The Chinese have their own game of chess, called xiang qi, pronounced "shyang chee". It differs from the European game in a number of ways. The board is a lattice grid of ten ranks nine points each. A river divides the two sides, and at each end is a marked 'castle', to which the generals (kings) and ministers (queens) are confined.
Featured in A Book of Historic Board Games
This game is featured in A Book of Historic Board Games, by Damian Gareth Walker. That volume, available as a hardback or paperback, covers twelve games in depth. For each game there is an entertaining history, full rules, and a discussion of strategy, all in more detail than you'll see on this site.
The pieces sit on the points, not in the squares. The moves of the pieces are similar to mediaeval chess, with short moves for the elephants (bishops) and ministers. A cannon piece moves like a rook but has an unusual jumping capture.
Though each side still has sixteen pieces, there are fewer pawns than in the western game, and they do not play such an important part in the game.
History of Xiang Qi
Xiang Qi was probably descended from the same Indian game as modern European chess. It was first recorded in the 8th century, though the name xiangqi had been applied to other games before that date.
As in Europe, chess in China underwent changes, and the current game was formed some time after the 13th century. It is now reputedly the most widely played form of chess in the world, a fact partly due to the vast population of its native country.
Rules for Xiang Qi
The rules of xiang qi are highly standardised and widely published as given here, with no widespread variations known.
1. Xiang qi is played on the intersections of a board of 9 lines by 10. A river divides the two halves, and at each end of the board is marked a palace, as shown in the diagram.
2. There are two players, one black and one red.
3. Each player has 16 pieces: a general, two counsellors, two elephants, two horses, two chariots, two cannons and five pawns.
4. As red is considered a lucky colour, black is given the first turn. Then red plays, turns alternating thereafter.
5. A player in his turn moves one of his pieces, according to their several rules of movement, described here.
(i). The general may move one square horizontally or vertically, but may not leave the palace.
(ii). The counsellors may move one square diagonally, but are similarly confined to the palace.
(iii). The elephant moves two square diagonally, but may not cross the river. Neither may it jump over another piece.
(iv). The horse moves one square horizontally or vertically, then one square diagonally further. It may not jump over other pieces.
(v). The chariot and cannon move any distance horizontally or vertically. The chariot never jumps over other pieces, and the cannon may not jump unless it is making a capture, as described in rule 7.
(vi). Soldiers move one step forwards. Once over the river, they may move one step forwards or sideways.
6. Pieces other than the cannon capture in the same way they move, by landing on the enemy piece and removing it from the board.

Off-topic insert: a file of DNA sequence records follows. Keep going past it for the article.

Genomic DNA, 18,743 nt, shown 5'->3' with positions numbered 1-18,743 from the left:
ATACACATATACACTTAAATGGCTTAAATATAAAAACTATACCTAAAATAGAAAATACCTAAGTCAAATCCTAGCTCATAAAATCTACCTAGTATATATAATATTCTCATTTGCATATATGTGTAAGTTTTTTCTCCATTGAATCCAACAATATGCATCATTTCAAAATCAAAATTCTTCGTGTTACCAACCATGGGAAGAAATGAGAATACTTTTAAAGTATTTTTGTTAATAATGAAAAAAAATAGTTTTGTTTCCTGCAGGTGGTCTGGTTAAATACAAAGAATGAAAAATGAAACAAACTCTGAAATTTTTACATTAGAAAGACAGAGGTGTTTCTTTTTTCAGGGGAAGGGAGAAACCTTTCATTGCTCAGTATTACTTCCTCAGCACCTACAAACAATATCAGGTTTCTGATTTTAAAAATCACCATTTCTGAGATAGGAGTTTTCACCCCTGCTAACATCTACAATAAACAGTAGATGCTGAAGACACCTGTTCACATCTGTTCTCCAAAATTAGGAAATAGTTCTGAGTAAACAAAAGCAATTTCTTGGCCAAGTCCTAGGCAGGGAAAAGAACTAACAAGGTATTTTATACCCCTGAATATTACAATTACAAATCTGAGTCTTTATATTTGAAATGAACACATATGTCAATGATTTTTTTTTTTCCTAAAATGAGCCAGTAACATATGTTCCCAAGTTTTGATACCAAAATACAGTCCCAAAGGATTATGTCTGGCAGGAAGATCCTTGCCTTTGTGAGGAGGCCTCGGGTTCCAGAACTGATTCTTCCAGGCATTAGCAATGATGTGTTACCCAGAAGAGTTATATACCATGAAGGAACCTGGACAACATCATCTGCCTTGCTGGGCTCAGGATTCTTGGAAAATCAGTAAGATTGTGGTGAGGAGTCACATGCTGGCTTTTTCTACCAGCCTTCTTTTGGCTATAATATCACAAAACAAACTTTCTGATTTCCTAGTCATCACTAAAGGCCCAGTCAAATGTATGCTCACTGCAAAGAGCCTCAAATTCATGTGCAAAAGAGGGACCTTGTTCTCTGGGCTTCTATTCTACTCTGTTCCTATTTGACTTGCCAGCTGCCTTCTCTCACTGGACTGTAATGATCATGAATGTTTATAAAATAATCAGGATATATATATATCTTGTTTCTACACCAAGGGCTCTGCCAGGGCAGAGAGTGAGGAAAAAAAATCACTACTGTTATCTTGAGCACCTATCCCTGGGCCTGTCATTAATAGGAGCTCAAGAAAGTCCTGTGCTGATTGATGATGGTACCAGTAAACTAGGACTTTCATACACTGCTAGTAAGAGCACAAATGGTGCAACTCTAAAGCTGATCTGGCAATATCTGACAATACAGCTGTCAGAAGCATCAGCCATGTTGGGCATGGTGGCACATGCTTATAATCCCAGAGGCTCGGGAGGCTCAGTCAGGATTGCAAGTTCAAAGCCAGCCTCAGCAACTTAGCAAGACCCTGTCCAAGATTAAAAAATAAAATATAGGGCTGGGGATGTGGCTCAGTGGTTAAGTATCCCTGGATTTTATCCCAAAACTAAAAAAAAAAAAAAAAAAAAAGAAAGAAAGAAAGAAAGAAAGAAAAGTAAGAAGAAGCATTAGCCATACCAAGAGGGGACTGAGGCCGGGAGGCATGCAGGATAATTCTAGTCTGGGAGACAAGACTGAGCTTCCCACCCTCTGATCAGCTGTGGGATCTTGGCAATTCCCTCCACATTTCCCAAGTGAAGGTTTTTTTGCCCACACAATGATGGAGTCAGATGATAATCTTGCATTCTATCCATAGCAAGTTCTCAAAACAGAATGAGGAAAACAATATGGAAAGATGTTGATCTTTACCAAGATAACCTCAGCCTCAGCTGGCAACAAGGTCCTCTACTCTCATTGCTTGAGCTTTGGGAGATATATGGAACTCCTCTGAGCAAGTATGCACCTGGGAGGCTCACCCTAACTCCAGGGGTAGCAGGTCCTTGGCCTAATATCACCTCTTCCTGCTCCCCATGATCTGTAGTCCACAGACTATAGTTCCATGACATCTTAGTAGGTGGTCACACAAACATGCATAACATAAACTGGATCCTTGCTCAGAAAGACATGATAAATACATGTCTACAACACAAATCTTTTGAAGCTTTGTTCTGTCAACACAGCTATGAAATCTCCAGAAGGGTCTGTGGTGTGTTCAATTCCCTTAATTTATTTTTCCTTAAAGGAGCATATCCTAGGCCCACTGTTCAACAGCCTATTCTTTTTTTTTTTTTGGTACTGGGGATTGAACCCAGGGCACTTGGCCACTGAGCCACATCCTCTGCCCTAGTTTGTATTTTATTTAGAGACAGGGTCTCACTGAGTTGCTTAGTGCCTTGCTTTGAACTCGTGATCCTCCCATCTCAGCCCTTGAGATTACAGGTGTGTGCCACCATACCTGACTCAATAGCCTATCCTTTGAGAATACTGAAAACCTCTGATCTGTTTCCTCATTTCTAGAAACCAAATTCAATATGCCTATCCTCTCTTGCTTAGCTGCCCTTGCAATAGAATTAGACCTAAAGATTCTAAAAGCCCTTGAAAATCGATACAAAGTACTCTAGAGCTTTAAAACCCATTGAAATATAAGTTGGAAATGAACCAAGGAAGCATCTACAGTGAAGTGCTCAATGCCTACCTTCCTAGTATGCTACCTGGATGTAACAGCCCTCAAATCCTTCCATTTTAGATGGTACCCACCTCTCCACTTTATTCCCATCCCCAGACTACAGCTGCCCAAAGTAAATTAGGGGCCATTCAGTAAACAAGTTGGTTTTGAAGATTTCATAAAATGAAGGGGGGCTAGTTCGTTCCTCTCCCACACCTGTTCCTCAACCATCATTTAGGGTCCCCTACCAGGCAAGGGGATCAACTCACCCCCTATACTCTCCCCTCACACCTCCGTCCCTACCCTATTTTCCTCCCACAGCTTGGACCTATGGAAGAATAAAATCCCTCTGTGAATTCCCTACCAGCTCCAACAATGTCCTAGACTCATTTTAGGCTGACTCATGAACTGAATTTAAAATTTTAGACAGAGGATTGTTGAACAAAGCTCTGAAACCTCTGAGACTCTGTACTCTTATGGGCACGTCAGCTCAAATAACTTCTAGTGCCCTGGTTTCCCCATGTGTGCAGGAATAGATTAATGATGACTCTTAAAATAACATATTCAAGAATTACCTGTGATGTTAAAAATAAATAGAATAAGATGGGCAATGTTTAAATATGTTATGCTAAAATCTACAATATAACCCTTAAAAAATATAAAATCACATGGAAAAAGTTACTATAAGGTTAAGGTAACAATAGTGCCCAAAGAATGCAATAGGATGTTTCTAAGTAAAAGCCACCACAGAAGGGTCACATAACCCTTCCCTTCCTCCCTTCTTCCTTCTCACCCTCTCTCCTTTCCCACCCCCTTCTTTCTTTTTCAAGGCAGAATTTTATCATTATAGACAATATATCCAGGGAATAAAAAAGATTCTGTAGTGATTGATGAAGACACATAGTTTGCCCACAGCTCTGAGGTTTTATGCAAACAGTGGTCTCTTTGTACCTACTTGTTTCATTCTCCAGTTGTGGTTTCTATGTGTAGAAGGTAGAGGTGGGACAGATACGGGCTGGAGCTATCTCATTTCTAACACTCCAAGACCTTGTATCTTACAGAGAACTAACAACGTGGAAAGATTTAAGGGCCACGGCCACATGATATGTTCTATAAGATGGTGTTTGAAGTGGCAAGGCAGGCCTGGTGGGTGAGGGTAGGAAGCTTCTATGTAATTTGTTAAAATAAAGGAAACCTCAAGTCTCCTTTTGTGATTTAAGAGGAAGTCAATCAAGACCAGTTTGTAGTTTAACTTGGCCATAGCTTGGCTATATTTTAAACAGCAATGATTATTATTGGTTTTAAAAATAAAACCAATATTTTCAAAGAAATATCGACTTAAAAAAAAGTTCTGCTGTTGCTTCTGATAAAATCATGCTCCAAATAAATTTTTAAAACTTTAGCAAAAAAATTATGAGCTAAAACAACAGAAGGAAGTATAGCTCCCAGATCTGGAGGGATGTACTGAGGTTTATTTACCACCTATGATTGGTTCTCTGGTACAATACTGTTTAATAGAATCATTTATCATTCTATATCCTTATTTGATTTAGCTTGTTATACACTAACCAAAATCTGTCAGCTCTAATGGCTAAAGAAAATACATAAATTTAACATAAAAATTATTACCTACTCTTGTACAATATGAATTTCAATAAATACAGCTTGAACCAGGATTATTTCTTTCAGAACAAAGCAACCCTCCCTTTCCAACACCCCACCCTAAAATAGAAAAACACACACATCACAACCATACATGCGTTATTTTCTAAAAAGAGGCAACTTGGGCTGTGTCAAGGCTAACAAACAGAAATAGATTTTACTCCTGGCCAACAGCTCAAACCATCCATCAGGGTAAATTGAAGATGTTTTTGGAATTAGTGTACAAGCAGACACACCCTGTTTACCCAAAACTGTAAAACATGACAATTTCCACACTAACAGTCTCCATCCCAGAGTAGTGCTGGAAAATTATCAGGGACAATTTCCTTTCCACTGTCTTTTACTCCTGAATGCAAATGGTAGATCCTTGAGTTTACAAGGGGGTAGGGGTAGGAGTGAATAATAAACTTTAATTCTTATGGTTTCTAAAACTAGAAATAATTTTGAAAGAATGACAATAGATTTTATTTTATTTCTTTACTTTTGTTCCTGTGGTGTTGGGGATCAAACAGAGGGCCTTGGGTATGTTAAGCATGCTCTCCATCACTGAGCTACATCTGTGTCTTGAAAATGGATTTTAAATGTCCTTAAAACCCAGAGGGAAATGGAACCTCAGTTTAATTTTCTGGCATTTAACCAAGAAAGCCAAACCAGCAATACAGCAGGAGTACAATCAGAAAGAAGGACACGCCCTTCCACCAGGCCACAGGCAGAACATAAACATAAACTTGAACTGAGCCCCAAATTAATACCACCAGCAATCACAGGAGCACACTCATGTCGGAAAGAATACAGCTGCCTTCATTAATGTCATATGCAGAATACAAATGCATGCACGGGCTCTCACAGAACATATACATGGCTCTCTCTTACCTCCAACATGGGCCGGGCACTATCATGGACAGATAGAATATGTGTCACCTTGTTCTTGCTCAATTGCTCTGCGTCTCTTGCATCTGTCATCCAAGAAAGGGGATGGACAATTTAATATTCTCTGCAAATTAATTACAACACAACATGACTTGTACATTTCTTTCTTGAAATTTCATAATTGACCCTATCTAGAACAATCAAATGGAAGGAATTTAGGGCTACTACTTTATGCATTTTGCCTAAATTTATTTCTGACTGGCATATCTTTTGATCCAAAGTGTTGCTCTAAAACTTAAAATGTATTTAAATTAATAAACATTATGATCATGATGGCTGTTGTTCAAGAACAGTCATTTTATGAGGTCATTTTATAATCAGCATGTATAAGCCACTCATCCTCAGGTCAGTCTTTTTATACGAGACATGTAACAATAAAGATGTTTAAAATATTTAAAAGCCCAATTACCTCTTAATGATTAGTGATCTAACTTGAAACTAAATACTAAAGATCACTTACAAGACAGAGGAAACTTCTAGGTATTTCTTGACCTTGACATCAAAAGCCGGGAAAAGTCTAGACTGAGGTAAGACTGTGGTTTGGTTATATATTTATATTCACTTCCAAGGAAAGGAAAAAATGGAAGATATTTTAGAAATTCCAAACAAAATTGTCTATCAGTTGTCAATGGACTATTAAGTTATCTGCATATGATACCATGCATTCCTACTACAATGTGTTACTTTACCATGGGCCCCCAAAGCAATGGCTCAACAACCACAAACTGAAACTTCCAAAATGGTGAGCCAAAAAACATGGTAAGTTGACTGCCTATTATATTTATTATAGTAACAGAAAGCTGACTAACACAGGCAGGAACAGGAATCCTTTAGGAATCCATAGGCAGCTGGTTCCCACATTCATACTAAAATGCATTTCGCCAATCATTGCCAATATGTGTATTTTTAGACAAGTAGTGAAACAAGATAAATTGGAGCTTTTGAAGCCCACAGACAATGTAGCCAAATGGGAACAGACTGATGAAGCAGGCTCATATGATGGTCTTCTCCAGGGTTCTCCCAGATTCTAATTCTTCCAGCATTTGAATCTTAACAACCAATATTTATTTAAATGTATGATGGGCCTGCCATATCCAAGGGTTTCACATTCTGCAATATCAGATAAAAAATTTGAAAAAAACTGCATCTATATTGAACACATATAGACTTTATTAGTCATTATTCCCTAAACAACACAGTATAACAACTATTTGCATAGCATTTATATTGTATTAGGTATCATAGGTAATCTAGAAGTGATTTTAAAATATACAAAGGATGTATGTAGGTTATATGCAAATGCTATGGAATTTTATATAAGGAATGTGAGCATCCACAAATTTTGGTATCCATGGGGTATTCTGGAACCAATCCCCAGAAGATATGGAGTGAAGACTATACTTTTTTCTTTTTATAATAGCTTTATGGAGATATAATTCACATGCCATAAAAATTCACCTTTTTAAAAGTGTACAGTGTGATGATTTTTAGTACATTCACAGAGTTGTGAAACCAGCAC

7. The cannon captures as it moves, except that it must jump over exactly one piece, of either colour, between its own position and the piece it is capturing.
8. If the general is threatened with capture, it is in check, and the threat must immediately be averted, by moving the general, interposing a piece between it and its attacker, or capturing its attacker.
9. If the two generals are on the same line, or file, a player may put his opponent in check by moving a piece from between them such that the generals face each other across the otherwise empty file. The opponent must move out of check as in rule 8, and generals may not otherwise face each other on an empty file.
10. A player cannot voluntarily put himself in check; the generals are never captured.
11. Perpetual check is not permitted; if positions are repeated then the aggressor must vary his move.
12. The game is over when his general is in check, and he can do nothing to rectify this. His opponent is declared the winner.
13. If a player otherwise has no legal move, the game is similarly over and his opponent is the winner.
14. The game is drawn if neither side can engage the enemy.
Strategy in Xiang Qi
Xiang qi uses the mediaeval moves for the pieces. But despite this, forces can come into contact quickly, because of the sparseness of the soldiers, the open files between them allowing chariots and cannons to come out quickly. The sparseness of the soldiers works against them, though, and xiang qi soldiers do not support each other in the way that chess pawns do.
As the general is confined to his palace, the planning for the attacker is easier than in other versions of chess - you always know where your target will be. As the counsellors are limited in move and range, they are forced to stick to their original role - to defend the general, interposing themselves when he is threatened.
The cannon is the most interesting piece, though not the strongest. The chariot is the strongest piece in the game. The cannon starts nearly as strong, but as pieces are captured and the board becomes more open, its power wanes: fewer pieces on the board make it more difficult to arrange a screen over which it can jump to capture. But two cannons on the same rank or file can work together very well, having the option of using each other as screens.
Xiang qi appears to be a quicker, more tactical game than western chess. It is easier to become competent in the game, the only obstacle for western players being the Chinese characters representing the pieces. However, this difficulty is more perceived than real: the characters are no more difficult to learn than the arbitrary shapes and moves of the western pieces.